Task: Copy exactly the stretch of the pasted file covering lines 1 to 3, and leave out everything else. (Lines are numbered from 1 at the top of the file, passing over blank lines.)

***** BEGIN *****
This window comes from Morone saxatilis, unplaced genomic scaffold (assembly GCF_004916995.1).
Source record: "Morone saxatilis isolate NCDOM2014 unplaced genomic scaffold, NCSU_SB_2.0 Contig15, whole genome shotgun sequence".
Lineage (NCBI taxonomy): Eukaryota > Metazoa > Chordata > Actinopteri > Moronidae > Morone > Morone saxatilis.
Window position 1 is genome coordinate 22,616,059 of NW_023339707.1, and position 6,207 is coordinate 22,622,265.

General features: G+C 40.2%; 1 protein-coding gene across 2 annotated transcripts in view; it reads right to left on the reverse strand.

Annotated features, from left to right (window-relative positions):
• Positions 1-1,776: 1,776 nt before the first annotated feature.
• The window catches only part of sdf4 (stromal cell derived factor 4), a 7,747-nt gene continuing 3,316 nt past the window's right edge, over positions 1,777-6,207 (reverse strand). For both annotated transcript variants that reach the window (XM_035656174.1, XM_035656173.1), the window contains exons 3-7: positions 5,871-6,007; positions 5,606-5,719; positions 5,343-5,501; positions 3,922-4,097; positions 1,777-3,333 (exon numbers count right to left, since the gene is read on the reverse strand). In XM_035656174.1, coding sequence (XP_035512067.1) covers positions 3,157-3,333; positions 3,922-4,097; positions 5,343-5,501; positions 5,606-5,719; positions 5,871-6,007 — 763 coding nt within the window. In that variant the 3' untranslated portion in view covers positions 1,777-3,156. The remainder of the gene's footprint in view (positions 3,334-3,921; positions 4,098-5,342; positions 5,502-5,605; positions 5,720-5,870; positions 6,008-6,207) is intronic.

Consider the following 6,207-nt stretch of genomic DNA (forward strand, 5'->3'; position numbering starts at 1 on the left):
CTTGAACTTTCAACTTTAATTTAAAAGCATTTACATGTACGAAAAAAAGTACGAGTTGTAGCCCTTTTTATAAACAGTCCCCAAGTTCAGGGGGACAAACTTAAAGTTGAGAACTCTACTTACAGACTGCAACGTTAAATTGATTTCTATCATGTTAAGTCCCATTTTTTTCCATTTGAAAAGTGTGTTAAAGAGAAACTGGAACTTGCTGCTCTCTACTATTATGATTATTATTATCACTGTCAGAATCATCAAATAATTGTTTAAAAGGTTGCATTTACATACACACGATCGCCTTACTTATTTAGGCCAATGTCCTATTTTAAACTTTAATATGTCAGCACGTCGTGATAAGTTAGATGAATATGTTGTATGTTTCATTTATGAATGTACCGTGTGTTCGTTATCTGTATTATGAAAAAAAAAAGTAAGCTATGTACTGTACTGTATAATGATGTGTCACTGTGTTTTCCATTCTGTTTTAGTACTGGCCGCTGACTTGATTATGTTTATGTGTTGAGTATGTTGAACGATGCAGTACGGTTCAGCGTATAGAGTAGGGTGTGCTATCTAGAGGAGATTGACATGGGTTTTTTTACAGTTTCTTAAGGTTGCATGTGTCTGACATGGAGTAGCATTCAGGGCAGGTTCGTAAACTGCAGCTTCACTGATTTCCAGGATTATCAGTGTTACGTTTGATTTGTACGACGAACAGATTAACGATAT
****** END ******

This window comes from Morone saxatilis, unplaced genomic scaffold (assembly GCF_004916995.1).
Source record: "Morone saxatilis isolate NCDOM2014 unplaced genomic scaffold, NCSU_SB_2.0 Contig15, whole genome shotgun sequence".
Lineage (NCBI taxonomy): Eukaryota > Metazoa > Chordata > Actinopteri > Moronidae > Morone > Morone saxatilis.